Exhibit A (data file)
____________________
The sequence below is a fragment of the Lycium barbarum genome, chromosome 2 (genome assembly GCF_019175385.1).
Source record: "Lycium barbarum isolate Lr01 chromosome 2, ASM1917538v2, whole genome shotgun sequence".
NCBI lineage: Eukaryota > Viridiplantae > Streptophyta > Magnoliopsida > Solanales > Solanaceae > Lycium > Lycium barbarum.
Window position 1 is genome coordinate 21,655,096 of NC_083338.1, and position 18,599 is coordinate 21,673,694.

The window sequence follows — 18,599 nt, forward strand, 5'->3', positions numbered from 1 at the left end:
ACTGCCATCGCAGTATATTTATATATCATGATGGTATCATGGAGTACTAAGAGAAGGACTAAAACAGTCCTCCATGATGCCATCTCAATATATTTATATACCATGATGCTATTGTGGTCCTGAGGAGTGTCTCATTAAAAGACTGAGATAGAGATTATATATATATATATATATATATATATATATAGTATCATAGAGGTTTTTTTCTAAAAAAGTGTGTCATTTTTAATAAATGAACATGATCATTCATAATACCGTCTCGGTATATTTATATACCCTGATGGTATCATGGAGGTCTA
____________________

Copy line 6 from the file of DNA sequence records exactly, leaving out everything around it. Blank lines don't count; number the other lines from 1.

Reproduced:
ACTGCCATCGCAGTATATTTATATATCATGATGGTATCATGGAGTACTAAGAGAAGGACTAAAACAGTCCTCCATGATGCCATCTCAATATATTTATATACCATGATGCTATTGTGGTCCTGAGGAGTGTCTCATTAAAAGACTGAGATAGAGATTATATATATATATATATATATATATATATATAGTATCATAGAGGTTTTTTTCTAAAAAAGTGTGTCATTTTTAATAAATGAACATGATCATTCATAATACCGTCTCGGTATATTTATATACCCTGATGGTATCATGGAGGTCTA